Authors Bio: Nicolás Gómez Baeza is a first-year PhD student in the Department of History, University of Warwick, funded by ANID Chile. His dissertation studies transnational histories of labour disciplines in sheep farming at Patagonia and Tierra del Fuego, focusing on British managers’ practices and backgrounds from Britain and its Empire.


[1] About the “big sheep-ride”, see: Thomas Saunders’ diary about those events is in:

[2] For this information, see:

[3] About the colonization of the Falkland Islands, Patagonia and Tierra del Fuego by sheep farming, see: Harambour, Alberto. “Sheep Sovereignties: The Colonization of the Falkland Islands/Malvinas, Patagonia, and Tierra del Fuego, 1830s–1910s.” Oxford Research Encyclopedia of Latin American History. 2016. URL:

[4] For statistics, see: Nock, Laurie. “Ethnicity and Economics in Punta Arenas, Chile.” PhD Dissertation,

Department of Anthropology Montreal, McGill University, 1990, pp. 408-511.

[5] Nock, Laurie. “Los británicos en Magallanes.” Anales del Instituto de la Patagonia. 1985, p. 23.

[6] This is the case in: Martinic, Mateo. Los británicos en la Región Magallánica. Ediciones de la Universidad de Magallanes: Punta Arenas, Chile, 2007.

[7] Marchante, José Luis Alonso. Menéndez, rey de la Patagonia. Editorial Catalonia, 2014, pp. 201-4. Mentioned as “Mac Klenan” in Borrero, José María. La Patagonia Trágica: asesinatos, piratería y esclavitud. La denuncia que dio inicio a la saga de la Patagonia Rebelde, 1928. Zagier & Urruty, (1928) 2005, p. 41. Called “McInch” in: Bridges, Lucas. Uttermost part of the Earth: Indians of Tierra del Fuego. Hodder and Stoughton, London, 1948, pp. 268-9 (thanks to Alberto Harambour for the access to the first edition of this book).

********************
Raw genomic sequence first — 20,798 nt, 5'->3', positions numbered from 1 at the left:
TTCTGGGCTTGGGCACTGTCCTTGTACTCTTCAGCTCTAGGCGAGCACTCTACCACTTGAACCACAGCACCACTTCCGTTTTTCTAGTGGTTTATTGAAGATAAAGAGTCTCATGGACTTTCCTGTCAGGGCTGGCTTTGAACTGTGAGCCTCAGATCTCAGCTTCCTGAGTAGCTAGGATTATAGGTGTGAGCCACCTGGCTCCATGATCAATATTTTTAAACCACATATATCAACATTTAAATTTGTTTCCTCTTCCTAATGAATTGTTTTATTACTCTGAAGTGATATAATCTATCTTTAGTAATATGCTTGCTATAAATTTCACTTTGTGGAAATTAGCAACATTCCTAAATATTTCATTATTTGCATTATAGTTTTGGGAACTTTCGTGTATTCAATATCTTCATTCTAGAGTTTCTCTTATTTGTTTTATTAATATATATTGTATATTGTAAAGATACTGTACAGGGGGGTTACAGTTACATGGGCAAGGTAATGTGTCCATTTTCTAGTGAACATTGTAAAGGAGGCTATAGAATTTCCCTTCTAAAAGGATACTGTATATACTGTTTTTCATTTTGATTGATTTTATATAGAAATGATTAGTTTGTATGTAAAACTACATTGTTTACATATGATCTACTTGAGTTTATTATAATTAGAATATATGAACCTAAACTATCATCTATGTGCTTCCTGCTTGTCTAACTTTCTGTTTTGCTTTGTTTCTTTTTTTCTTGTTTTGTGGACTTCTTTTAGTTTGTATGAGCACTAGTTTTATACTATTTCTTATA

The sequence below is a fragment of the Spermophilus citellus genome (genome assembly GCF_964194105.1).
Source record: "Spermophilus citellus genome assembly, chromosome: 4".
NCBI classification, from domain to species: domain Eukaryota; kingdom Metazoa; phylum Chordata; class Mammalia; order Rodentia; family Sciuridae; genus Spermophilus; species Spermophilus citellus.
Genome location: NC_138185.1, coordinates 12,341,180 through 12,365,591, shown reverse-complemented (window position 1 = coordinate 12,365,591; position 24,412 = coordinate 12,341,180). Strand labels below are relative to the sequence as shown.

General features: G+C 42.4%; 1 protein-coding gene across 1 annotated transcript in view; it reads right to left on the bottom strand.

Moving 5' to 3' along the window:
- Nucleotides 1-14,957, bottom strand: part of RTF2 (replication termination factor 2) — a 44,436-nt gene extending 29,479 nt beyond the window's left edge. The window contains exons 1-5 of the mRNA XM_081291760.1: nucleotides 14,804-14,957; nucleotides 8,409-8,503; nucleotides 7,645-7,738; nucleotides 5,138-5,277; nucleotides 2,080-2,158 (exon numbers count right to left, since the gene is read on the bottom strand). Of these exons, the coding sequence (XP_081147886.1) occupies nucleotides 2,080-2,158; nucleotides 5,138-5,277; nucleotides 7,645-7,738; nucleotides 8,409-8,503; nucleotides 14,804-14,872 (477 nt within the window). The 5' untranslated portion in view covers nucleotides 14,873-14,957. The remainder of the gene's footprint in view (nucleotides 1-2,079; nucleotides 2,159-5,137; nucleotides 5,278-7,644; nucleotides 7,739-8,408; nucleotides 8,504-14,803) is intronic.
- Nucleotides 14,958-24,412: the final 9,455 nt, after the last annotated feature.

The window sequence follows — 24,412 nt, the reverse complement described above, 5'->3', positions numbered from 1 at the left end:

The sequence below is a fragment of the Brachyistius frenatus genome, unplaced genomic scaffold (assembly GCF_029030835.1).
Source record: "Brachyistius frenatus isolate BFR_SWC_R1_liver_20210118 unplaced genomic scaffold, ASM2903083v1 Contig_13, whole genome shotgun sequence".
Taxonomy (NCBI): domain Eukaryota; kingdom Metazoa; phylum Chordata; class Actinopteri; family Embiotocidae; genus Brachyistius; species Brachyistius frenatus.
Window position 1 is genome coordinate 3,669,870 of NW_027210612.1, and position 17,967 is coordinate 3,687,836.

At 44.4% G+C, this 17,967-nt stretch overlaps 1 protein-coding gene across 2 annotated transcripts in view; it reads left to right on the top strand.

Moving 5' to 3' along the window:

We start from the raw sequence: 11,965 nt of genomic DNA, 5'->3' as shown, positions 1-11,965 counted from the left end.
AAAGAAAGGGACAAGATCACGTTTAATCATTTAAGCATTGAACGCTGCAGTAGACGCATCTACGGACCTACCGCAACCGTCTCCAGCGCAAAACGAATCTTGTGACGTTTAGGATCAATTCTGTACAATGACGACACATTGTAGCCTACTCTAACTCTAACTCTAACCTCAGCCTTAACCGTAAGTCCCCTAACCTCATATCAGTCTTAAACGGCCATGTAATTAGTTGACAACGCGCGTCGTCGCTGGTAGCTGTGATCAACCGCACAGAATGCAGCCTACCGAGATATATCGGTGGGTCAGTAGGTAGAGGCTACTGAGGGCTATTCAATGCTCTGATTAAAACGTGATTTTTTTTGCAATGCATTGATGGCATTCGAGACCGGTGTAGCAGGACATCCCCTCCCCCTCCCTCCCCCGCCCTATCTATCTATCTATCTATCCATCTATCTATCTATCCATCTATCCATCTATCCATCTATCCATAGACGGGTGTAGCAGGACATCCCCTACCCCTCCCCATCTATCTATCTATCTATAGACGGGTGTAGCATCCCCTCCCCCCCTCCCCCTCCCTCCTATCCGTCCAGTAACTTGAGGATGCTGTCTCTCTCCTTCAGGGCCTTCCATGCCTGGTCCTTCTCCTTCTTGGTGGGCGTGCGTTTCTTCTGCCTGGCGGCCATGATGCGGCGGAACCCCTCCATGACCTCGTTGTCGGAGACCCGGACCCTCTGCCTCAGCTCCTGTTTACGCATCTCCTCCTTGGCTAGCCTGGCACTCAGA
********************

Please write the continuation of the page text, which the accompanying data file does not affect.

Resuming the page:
[8] Mainwaring, Michael. From the Falklands to Patagonia: the story of a pioneer family. Allison & Busby, 1983.

[9] Most recent transcripts, translated to Spanish, of Blain’s memoirs: Harambour, Alberto. Un viaje a las colonias. Memorias y diario de un ovejero escocés en Malvinas, Patagonia y Tierra del Fuego (1878-1898). Transcripts by Mario Azara. Santiago de Chile, Ediciones DIBAM, Centro de Investigaciones Diego Barros Arana, 2016. A similar work in: Harambour, Alberto et al. “Memorias de William Blain en Malvinas y Patagonia (c.1881-1890)”. Magallania,  Punta Arenas ,  v. 43, n. 2, p. 223-249, 2015. URL:

Further Reading

  • Bandieri, Susana. Historia de la Patagonia. Editorial Sudamericana, 2014.
  • Bascopé, Joaquín. En un Área de Tránsito Polar: Desde el establecimiento de líneas regulares por el estrecho de Magallanes (1872) hasta la apertura del Canal de Panamá (1914).Villa Tehuelches, CoLibris, 2018.
  • Coronato, Fernando Raúl. Ovejas y ovejeros en la Patagonia. Prometeo, 2016.
  • Harambour, Alberto. Soberanías fronterizas: Estados y capital en la colonización de Patagonia (Argentina y Chile, 1830-1922). Ediciones Universidad Austral de Chile, 2019. (This one has been recently awarded in LASA CONO SUR
  • Mancilla, Luis. Los chilotes de la Patagonia Rebelde.La historia de los emigrantes chilotes fusilados en las estancias de Santa Cruz, Argentina, durante la represión de la huelga del año 1921. Puerto Montt, América Impresores (2da edición) 2019.
  • Twohill, Nicholas. “The British world and its role in the relationship between New Zealand and the southern cone countries of South America, 1820-1914.” Historia, Santiago, 43.1, 2010: 113-162. URL: